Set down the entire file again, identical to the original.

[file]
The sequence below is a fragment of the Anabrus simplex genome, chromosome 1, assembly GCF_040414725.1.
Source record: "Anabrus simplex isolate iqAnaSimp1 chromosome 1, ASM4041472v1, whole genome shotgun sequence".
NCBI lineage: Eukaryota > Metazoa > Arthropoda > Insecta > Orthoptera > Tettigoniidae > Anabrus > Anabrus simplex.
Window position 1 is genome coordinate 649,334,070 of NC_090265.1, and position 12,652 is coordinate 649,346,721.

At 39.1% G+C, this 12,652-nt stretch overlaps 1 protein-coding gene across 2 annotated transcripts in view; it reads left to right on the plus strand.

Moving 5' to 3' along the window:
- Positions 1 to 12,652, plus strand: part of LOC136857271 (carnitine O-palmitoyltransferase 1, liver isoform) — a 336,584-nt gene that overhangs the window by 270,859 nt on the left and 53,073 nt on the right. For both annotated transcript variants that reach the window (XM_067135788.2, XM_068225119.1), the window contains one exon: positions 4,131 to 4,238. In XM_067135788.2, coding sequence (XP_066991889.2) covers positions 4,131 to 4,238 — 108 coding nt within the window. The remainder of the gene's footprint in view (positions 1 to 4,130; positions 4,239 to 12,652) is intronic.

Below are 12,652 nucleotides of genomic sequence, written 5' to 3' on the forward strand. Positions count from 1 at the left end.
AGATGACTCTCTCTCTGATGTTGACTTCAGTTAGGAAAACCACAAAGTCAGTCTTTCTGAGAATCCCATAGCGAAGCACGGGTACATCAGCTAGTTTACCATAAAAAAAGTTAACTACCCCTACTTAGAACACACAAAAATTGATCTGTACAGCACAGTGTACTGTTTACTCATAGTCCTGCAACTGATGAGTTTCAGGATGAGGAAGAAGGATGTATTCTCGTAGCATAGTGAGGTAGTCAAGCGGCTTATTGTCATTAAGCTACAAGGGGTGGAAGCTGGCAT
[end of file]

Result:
The sequence below is a fragment of the Anabrus simplex genome, chromosome 1, assembly GCF_040414725.1.
Source record: "Anabrus simplex isolate iqAnaSimp1 chromosome 1, ASM4041472v1, whole genome shotgun sequence".
NCBI lineage: Eukaryota > Metazoa > Arthropoda > Insecta > Orthoptera > Tettigoniidae > Anabrus > Anabrus simplex.
Window position 1 is genome coordinate 649,334,070 of NC_090265.1, and position 12,652 is coordinate 649,346,721.

At 39.1% G+C, this 12,652-nt stretch overlaps 1 protein-coding gene across 2 annotated transcripts in view; it reads left to right on the plus strand.

Moving 5' to 3' along the window:
- Positions 1 to 12,652, plus strand: part of LOC136857271 (carnitine O-palmitoyltransferase 1, liver isoform) — a 336,584-nt gene that overhangs the window by 270,859 nt on the left and 53,073 nt on the right. For both annotated transcript variants that reach the window (XM_067135788.2, XM_068225119.1), the window contains one exon: positions 4,131 to 4,238. In XM_067135788.2, coding sequence (XP_066991889.2) covers positions 4,131 to 4,238 — 108 coding nt within the window. The remainder of the gene's footprint in view (positions 1 to 4,130; positions 4,239 to 12,652) is intronic.

Below are 12,652 nucleotides of genomic sequence, written 5' to 3' on the forward strand. Positions count from 1 at the left end.
AGATGACTCTCTCTCTGATGTTGACTTCAGTTAGGAAAACCACAAAGTCAGTCTTTCTGAGAATCCCATAGCGAAGCACGGGTACATCAGCTAGTTTACCATAAAAAAAGTTAACTACCCCTACTTAGAACACACAAAAATTGATCTGTACAGCACAGTGTACTGTTTACTCATAGTCCTGCAACTGATGAGTTTCAGGATGAGGAAGAAGGATGTATTCTCGTAGCATAGTGAGGTAGTCAAGCGGCTTATTGTCATTAAGCTACAAGGGGTGGAAGCTGGCAT